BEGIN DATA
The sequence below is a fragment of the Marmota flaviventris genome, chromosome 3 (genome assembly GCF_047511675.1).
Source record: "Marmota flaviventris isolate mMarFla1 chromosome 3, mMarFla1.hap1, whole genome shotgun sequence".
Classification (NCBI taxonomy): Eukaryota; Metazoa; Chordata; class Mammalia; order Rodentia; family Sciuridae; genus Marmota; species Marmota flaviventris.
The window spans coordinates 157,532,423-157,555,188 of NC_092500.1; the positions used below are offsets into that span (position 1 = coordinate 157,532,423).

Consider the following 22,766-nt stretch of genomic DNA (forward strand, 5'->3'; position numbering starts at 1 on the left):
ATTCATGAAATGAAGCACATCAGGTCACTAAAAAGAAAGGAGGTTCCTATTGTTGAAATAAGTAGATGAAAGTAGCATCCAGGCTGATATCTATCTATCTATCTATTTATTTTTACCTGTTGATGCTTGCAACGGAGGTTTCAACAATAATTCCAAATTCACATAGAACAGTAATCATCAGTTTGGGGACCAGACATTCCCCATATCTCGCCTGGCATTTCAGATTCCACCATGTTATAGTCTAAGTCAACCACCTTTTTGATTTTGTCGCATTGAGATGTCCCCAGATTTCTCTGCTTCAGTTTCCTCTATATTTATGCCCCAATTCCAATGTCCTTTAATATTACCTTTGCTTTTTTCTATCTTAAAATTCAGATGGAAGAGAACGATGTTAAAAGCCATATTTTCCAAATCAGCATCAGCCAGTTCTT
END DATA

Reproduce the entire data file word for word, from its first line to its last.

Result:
The sequence below is a fragment of the Marmota flaviventris genome, chromosome 3 (genome assembly GCF_047511675.1).
Source record: "Marmota flaviventris isolate mMarFla1 chromosome 3, mMarFla1.hap1, whole genome shotgun sequence".
Classification (NCBI taxonomy): Eukaryota; Metazoa; Chordata; class Mammalia; order Rodentia; family Sciuridae; genus Marmota; species Marmota flaviventris.
The window spans coordinates 157,532,423-157,555,188 of NC_092500.1; the positions used below are offsets into that span (position 1 = coordinate 157,532,423).

Consider the following 22,766-nt stretch of genomic DNA (forward strand, 5'->3'; position numbering starts at 1 on the left):
ATTCATGAAATGAAGCACATCAGGTCACTAAAAAGAAAGGAGGTTCCTATTGTTGAAATAAGTAGATGAAAGTAGCATCCAGGCTGATATCTATCTATCTATCTATTTATTTTTACCTGTTGATGCTTGCAACGGAGGTTTCAACAATAATTCCAAATTCACATAGAACAGTAATCATCAGTTTGGGGACCAGACATTCCCCATATCTCGCCTGGCATTTCAGATTCCACCATGTTATAGTCTAAGTCAACCACCTTTTTGATTTTGTCGCATTGAGATGTCCCCAGATTTCTCTGCTTCAGTTTCCTCTATATTTATGCCCCAATTCCAATGTCCTTTAATATTACCTTTGCTTTTTTCTATCTTAAAATTCAGATGGAAGAGAACGATGTTAAAAGCCATATTTTCCAAATCAGCATCAGCCAGTTCTT